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  • London medal predictions

    OK, check out the links on the front page for brave early-season podium picks.

  • #2
    Re: London medal predictions

    28 medals are predicted 15 for men and 13 for women for USA, so it looks like the 30 medal goal is very realistic.

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    • #3
      Re: London medal predictions

      bring back Doug Logan!

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      • #4
        W1500 - London

        W1500 will be interesting. Form Sheet shows no American medalists. We'll see if top 2011 US runners can move to that next level after last season.

        Mo Uceny (Ranked No. 1 in World for 2011), Jenny (Barringer) Simpson (2011 World Championship Winner) & Sharon Rowbury (Medalist in 2009 World Championships) all could challenge for a medal.

        The W1500 in Eugene ought to be one terrific race.

        May be difficult to keep at least one American off podium.

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        • #5
          Re: London medal predictions

          Most of those picks are rather safe so it's difficult to argue with them too much. However, I wouldn't predict Jamal in the 1500m. Even though she's won a couple of world titles, I don't fully trust her in non-paced tactical races and she's only broke four minutes once (in Rieti) in the past two seasons. I wouldn't be surprised to see another outsider winning again.

          I think Kipchoge said he's looking to do the 10,000m this summer. I'd tip him for a medal.
          http://twitter.com/Trackside2011

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          • #6
            Re: London medal predictions

            I'm pretty sure Jeylan has been overestimated since Daegu.....funny thing is he's not considered a big kicker (never having won anything on the kick before). I think Daegu final was his career perfect race......I'm tipping him not to medal and also perhaps not even on Ethiopian team. In the 5000m, Edwin Soi not anywhere near sure to make the Kenyan team; a bit of a speculator to predict him Olympic 5000m Gold......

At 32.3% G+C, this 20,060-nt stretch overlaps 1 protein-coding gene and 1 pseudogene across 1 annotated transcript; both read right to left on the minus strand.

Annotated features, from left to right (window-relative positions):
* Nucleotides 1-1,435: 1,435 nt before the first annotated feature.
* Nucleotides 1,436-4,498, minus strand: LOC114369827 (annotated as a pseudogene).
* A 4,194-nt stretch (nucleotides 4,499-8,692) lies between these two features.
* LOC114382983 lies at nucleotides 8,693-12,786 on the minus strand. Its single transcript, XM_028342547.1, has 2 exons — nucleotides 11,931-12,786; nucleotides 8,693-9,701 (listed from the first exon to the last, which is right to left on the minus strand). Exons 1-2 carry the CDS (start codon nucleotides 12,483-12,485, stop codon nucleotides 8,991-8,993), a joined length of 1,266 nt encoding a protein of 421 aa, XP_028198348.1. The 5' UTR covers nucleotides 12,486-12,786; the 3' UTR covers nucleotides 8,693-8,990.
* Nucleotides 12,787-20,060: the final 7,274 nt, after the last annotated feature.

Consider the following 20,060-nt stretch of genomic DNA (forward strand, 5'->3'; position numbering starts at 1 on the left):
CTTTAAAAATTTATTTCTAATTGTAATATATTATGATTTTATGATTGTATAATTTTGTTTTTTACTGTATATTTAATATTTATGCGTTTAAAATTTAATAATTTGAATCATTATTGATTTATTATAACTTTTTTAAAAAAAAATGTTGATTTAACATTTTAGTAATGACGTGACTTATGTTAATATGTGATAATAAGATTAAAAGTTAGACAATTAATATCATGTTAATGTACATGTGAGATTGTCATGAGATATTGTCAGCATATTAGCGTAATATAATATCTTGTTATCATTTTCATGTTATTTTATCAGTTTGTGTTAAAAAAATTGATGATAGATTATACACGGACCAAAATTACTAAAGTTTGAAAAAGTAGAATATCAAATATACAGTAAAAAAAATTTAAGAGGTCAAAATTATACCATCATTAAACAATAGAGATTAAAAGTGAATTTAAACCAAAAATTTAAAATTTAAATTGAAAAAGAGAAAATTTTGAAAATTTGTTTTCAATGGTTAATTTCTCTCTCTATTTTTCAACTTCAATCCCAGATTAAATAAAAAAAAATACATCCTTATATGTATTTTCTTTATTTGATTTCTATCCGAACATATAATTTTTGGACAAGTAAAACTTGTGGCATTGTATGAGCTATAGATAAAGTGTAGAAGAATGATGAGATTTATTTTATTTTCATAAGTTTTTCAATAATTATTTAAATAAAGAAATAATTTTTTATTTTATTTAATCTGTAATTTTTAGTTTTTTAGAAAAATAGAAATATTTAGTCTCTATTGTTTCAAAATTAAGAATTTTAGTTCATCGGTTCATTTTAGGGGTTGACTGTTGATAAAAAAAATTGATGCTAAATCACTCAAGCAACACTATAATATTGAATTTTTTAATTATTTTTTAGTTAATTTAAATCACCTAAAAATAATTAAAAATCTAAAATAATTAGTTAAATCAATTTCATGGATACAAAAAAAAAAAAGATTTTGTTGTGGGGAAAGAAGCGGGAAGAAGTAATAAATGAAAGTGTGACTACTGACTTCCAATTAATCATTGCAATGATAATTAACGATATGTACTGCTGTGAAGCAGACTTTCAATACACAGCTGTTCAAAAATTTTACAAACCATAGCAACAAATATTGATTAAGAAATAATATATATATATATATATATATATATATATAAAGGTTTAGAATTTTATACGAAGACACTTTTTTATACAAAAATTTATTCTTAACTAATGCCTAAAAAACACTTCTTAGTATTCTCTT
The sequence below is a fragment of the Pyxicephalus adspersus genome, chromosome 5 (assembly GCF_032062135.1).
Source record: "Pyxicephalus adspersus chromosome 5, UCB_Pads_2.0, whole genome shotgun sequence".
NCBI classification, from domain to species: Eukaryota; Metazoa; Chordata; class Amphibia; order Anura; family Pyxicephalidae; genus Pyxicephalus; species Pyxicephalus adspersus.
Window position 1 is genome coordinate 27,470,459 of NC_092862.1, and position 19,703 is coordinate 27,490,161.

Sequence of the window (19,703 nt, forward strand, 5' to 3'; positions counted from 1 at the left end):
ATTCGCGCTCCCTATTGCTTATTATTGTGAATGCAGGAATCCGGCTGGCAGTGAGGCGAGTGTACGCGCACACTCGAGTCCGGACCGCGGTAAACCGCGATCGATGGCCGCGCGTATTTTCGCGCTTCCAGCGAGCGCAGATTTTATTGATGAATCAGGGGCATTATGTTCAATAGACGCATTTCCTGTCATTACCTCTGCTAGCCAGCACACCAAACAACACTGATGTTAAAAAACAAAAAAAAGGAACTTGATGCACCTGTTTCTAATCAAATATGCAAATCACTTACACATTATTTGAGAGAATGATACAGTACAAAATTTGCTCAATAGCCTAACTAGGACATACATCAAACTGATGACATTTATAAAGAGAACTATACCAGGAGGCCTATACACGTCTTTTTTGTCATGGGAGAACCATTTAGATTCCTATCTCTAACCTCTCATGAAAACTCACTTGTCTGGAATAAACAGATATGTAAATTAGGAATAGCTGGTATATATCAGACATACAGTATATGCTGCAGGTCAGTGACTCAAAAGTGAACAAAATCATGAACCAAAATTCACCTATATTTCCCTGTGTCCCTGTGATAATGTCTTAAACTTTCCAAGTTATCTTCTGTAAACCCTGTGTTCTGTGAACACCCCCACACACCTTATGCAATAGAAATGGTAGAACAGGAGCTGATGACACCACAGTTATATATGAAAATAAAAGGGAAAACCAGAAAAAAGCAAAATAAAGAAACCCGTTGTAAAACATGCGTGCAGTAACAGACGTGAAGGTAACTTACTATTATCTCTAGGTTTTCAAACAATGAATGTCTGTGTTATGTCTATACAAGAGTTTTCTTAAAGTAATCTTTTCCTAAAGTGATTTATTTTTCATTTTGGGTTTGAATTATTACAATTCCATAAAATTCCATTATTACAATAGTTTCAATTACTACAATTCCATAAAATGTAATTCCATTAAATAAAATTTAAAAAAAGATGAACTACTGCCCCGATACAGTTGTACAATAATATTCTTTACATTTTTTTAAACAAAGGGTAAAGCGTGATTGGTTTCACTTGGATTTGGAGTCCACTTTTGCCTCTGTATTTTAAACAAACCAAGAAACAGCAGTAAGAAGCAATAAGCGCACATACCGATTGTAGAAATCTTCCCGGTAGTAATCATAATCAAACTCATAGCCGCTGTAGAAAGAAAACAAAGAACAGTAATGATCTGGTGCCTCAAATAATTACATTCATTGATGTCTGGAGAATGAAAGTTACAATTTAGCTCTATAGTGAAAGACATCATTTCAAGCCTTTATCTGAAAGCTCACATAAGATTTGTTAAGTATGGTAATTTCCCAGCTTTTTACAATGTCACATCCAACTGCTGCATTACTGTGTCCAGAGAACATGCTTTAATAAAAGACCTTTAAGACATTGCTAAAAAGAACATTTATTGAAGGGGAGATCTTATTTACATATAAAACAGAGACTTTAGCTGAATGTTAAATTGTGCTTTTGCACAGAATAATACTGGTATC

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            • #7
              Re: London medal predictions

              Obergfoll in the javelin is a choice which needs a bit of justification. Apart from her silver in 2005, she's a perennial underperformer at the major championships.

              Don't really understand why Soi is the projected 5000m champion, unless the Olympics decide to rebrand themselves as the World Athletics Finals in the next few months.
              http://twitter.com/Trackside2011

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              • #8
                Re: London medal predictions

                Originally posted by nevetsllim
                Obergfoll in the javelin is a choice which needs a bit of justification. Apart from her silver in 2005, she's a perennial underperformer at the major championships.
                Obergföll started working with renowned sports psychologist Prof. Dr. Hans Eberspächer this year. If she gets her nerves under control she definitely is a medal contender and has the potential for gold.

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                • #9
                  Re: London medal predictions

                  I think Jamaica will duplicate Beijing but with more medals. They will sweep the 100m and 200m sprints for men and women. Spearmon silver in 200m? Gh must be dreaming. Did he not see the form Blake is already in. The guy looks even faster this yr. It's not even gonna be close. Spearmon will be way behind Blake and Bolt. Blake and Bolt will be run under 19.19 come London. Spearmon silver, i just can't wrap my head around this one. I don't even know if he will beat Dix. :lol: :lol: :lol:

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                  • #10
                    Re: London medal predictions

                    Originally posted by nevetsllim
                    Most of those picks are rather safe so it's difficult to argue with them too much. However, I wouldn't predict Jamal in the 1500m. Even though she's won a couple of world titles, I don't fully trust her in non-paced tactical races and she's only broke four minutes once (in Rieti) in the past two seasons. I wouldn't be surprised to see another outsider winning again.
                    Right, and Knobel is hardly a safe pick either

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                    • #11
                      Re: London medal predictions

                      To be honest, I'd hardly fall in line with even half of what I've seen in both combiled projected medal tables. Even in the case of my compatriot Kostas Filippidis in the PV, I could hardly tip him to make the top 5 whereas Dimitris Hondrokoukis is a much more realistic medal hope in the HJ.

                      I don't think Mo Farah will finish outside the top two in either distance and I'm most confident he's going to land at least a gold in London, as I'm also starting fancying Jeremy Wariner in the 400m again.